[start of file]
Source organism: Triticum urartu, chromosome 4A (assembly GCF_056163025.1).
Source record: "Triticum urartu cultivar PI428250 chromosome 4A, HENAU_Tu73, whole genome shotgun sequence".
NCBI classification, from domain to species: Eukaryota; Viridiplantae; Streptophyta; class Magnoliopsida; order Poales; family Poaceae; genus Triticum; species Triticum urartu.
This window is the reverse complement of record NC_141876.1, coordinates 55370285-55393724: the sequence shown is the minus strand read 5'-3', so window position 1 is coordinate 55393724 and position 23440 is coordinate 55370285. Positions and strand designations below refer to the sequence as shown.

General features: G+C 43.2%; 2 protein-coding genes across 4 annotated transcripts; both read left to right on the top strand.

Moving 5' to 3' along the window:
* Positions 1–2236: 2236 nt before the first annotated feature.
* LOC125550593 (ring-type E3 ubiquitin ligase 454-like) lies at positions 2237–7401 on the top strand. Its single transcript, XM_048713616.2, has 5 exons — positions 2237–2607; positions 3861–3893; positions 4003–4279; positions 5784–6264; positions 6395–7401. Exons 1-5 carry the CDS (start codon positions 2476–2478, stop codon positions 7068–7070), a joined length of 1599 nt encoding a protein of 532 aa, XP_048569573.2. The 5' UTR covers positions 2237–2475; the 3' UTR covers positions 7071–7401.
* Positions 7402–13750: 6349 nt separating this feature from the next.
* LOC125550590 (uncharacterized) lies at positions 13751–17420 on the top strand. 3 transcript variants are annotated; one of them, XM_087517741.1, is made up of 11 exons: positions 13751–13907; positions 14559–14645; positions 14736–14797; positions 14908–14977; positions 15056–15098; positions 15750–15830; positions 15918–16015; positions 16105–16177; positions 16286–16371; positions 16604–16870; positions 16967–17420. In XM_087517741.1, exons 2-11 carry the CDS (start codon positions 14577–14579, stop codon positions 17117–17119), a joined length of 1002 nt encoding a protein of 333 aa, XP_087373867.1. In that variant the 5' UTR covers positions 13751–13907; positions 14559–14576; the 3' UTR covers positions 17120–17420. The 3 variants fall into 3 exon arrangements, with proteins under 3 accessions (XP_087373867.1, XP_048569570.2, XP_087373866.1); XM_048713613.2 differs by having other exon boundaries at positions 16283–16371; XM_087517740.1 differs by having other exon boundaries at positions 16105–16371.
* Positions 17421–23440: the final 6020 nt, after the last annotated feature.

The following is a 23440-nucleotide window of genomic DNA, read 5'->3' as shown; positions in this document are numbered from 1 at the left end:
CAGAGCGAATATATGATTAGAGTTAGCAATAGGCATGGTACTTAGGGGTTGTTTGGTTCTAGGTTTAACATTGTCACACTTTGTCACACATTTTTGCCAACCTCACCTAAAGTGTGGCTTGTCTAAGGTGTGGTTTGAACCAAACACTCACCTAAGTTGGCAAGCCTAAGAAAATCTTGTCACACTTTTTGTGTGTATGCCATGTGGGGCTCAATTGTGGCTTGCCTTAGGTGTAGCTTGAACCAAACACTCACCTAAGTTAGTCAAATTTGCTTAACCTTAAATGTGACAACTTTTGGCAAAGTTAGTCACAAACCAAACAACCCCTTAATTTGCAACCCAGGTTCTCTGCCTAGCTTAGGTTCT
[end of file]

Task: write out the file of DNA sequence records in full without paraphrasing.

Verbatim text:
Source organism: Triticum urartu, chromosome 4A (assembly GCF_056163025.1).
Source record: "Triticum urartu cultivar PI428250 chromosome 4A, HENAU_Tu73, whole genome shotgun sequence".
NCBI classification, from domain to species: Eukaryota; Viridiplantae; Streptophyta; class Magnoliopsida; order Poales; family Poaceae; genus Triticum; species Triticum urartu.
This window is the reverse complement of record NC_141876.1, coordinates 55370285-55393724: the sequence shown is the minus strand read 5'-3', so window position 1 is coordinate 55393724 and position 23440 is coordinate 55370285. Positions and strand designations below refer to the sequence as shown.

General features: G+C 43.2%; 2 protein-coding genes across 4 annotated transcripts; both read left to right on the top strand.

Moving 5' to 3' along the window:
* Positions 1–2236: 2236 nt before the first annotated feature.
* LOC125550593 (ring-type E3 ubiquitin ligase 454-like) lies at positions 2237–7401 on the top strand. Its single transcript, XM_048713616.2, has 5 exons — positions 2237–2607; positions 3861–3893; positions 4003–4279; positions 5784–6264; positions 6395–7401. Exons 1-5 carry the CDS (start codon positions 2476–2478, stop codon positions 7068–7070), a joined length of 1599 nt encoding a protein of 532 aa, XP_048569573.2. The 5' UTR covers positions 2237–2475; the 3' UTR covers positions 7071–7401.
* Positions 7402–13750: 6349 nt separating this feature from the next.
* LOC125550590 (uncharacterized) lies at positions 13751–17420 on the top strand. 3 transcript variants are annotated; one of them, XM_087517741.1, is made up of 11 exons: positions 13751–13907; positions 14559–14645; positions 14736–14797; positions 14908–14977; positions 15056–15098; positions 15750–15830; positions 15918–16015; positions 16105–16177; positions 16286–16371; positions 16604–16870; positions 16967–17420. In XM_087517741.1, exons 2-11 carry the CDS (start codon positions 14577–14579, stop codon positions 17117–17119), a joined length of 1002 nt encoding a protein of 333 aa, XP_087373867.1. In that variant the 5' UTR covers positions 13751–13907; positions 14559–14576; the 3' UTR covers positions 17120–17420. The 3 variants fall into 3 exon arrangements, with proteins under 3 accessions (XP_087373867.1, XP_048569570.2, XP_087373866.1); XM_048713613.2 differs by having other exon boundaries at positions 16283–16371; XM_087517740.1 differs by having other exon boundaries at positions 16105–16371.
* Positions 17421–23440: the final 6020 nt, after the last annotated feature.

The following is a 23440-nucleotide window of genomic DNA, read 5'->3' as shown; positions in this document are numbered from 1 at the left end:
CAGAGCGAATATATGATTAGAGTTAGCAATAGGCATGGTACTTAGGGGTTGTTTGGTTCTAGGTTTAACATTGTCACACTTTGTCACACATTTTTGCCAACCTCACCTAAAGTGTGGCTTGTCTAAGGTGTGGTTTGAACCAAACACTCACCTAAGTTGGCAAGCCTAAGAAAATCTTGTCACACTTTTTGTGTGTATGCCATGTGGGGCTCAATTGTGGCTTGCCTTAGGTGTAGCTTGAACCAAACACTCACCTAAGTTAGTCAAATTTGCTTAACCTTAAATGTGACAACTTTTGGCAAAGTTAGTCACAAACCAAACAACCCCTTAATTTGCAACCCAGGTTCTCTGCCTAGCTTAGGTTCT